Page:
He categorizes foreign policy doctrines as:
1.promotion of democracy
2.humanitarianism
3.counter terrorism
4.integration
He explains that restoration of foreign policy is not same as isolationism.
Realistically evaluates prospects for peace in ME as poor, he cites, in particular, that the US pushing for free elections in Gaza has resulting in Hamas dominance.
He thinks that Obama has implied a policy pivot from ME focus to Asia.

III Restoration at Home
Haass attributes the 2008 financial crisis to lack of regulation. He ignores the easy money policy of the Clinton and Bush administrations that fueled the tech stock burst in 2000 and the RE burst in 2008. We (I think he means Congress.) are unable to agree on a path forward, an accurate, but hardly new or profound observation. He points out that reduction in defense spending will have minimum effect on deficit reduction. Among other wishful thinking, he wants to restore the US economy with its social and physical foundation.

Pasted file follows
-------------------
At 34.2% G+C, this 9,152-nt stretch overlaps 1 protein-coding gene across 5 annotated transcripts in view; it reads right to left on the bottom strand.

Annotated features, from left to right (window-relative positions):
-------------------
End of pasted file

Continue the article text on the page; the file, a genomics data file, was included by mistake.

He wistfully thinks that the deficit crisis will end but fails to make his case. He does cite statistics showing 6% interest on debt and 6% interest on GDP. I think that with growth rates permanently under 6% and the debt approaching 100% of GDP it shows that our national debt can never be paid. There is currently great joy in the press in observing the deficit decline to 1 trillion per year. The media doesn't observe that national debt is increasing by that amount so that it can never be paid. The next emergency will exacerbate the unperceived crisis. With luck the inevitable decline will be slow.

In citing the 2012 Tax Act, Haass cites a "slight" increase in estate tax. He ingeniously neglects the 2010 estate tax increase that was hardly slight. It won't be the last.

Energy is the best considered of Haass's domestic recommendations. He observes that